This means that if you have accomplishments and have worked hard in life, it is real and you can give yourself credit for this. You don't need to brag, but you can give yourself that credit where credit is due. It is an internal kind of caring for self. Elizabeth Kubler-Ross said it nicely when she wrote, "People are like stained-glass windows. They sparkle and shine when the sun is out, but when the darkness sets in, their true beauty is revealed only if there is light from within."
Many adult children of narcissistic parents have learned to plant their own gardens in their internal souls with light, hope, and fresh blooming tulips. They've learned that when they are told, "You can't do it," that it might mean you have to do it, to truly take care of yourself and chase the enemy from your self-doubting head. And then when you do, you can give yourself credit for believing in yourself. In the end, it's your dream and it belongs to no one but you.
The imposter syndrome is the inability to accept and claim accomplishments no matter what level of success, even with hard-won achievements because there is an irrational fear that you don't deserve the success or maybe you are just a fraud. Outward signs of accomplishment are seen as just good luck or good timing. An "imposter" feels as if she or he has been deceptive and has made others think he or she is more intelligent or skilled than they really are. While this is true for narcissists who don't necessarily have the resume to back up the grandiosity, it is not true for hard-won success.
Molly, age 38, recalls how she felt right after receiving her Ph.D.: "I actually wrote that damn dissertation, but believe me, I won't ever let anyone read it. I don't want anyone to see how dumb it sounds. It is amazing I got that degree. Maybe my field is a particularly easy one or the professors felt they had to pass me after all this time."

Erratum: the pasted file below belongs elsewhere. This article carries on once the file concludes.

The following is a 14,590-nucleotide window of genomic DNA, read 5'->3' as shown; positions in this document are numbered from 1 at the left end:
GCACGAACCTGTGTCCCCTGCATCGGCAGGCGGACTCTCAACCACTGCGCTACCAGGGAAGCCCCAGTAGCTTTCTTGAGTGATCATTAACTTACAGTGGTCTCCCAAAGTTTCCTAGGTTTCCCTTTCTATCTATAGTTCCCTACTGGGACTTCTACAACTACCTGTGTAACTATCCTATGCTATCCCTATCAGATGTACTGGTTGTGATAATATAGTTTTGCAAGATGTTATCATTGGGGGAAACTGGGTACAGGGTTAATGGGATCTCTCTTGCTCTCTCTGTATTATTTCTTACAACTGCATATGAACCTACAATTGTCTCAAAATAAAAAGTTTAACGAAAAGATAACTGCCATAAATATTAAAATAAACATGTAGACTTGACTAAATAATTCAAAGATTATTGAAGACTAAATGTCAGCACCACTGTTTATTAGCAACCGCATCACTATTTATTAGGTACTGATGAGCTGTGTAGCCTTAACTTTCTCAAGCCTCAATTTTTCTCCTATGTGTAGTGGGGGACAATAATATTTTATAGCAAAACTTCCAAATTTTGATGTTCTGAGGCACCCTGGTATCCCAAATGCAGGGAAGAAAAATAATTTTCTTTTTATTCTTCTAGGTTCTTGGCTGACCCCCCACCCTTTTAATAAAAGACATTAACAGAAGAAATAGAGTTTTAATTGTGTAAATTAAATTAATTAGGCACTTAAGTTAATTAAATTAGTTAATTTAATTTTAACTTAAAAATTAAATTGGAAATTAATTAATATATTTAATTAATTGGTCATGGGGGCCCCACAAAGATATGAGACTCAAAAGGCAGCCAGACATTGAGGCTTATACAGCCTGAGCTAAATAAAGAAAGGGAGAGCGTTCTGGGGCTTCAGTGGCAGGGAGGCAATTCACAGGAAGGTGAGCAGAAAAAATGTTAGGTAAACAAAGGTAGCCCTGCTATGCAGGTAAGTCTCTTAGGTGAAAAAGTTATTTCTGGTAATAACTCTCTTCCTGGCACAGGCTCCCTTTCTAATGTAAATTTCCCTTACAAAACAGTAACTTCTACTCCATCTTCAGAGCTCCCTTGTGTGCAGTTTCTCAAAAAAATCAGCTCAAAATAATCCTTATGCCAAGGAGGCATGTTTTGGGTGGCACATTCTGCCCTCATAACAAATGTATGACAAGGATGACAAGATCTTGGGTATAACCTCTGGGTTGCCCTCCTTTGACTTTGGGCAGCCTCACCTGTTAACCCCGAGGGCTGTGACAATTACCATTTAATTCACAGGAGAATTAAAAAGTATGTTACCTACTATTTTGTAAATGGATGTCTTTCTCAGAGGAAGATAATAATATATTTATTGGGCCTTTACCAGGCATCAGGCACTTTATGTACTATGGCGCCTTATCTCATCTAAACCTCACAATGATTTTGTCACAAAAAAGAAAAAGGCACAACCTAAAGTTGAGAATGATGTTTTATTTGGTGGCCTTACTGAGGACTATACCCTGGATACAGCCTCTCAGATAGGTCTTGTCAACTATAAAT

Molly was asked to not only submit a part of her dissertation to an international book, but was asked to speak at an international conference about her research. Deep down, she knew she could do it. But that nagging self-doubt kept her from giving herself credit. Many incredibly competent women and men have shared similar stories.
I love Marianne Williamson's popular and inspirational quote: "Our deepest fear is not that we are inadequate. Our deepest fear is that we are powerful beyond measure. It is our light, not our darkness that most frightens us. We ask ourselves, who am I to be brilliant, gorgeous, talented, fabulous? Actually, who are you not to be? You are a child of God. Your playing small does not serve the world. There is nothing enlightened about shrinking so that other people won't feel insecure around you. We are all meant to shine, as children do. We were born to make manifest the glory of God that is within us. It's not just in some of us; it's in everyone. And as we let our own light shine, we unconsciously give other people permission to do the same. As we are liberated from our own fear, our presence automatically liberates others."
Deep down your self-esteem is there. Fight the demons of self-doubt and embrace your recovery work. Believing in yourself when it seems no one else believes in you is a challenge you can overcome. Don't wait for someone else to praise you and bring you red roses. Give it to yourself when you earn it. It is possible to pat yourself on the back. God did not design us to kick ourselves in the butt. Try it ... it's physically impossible to do.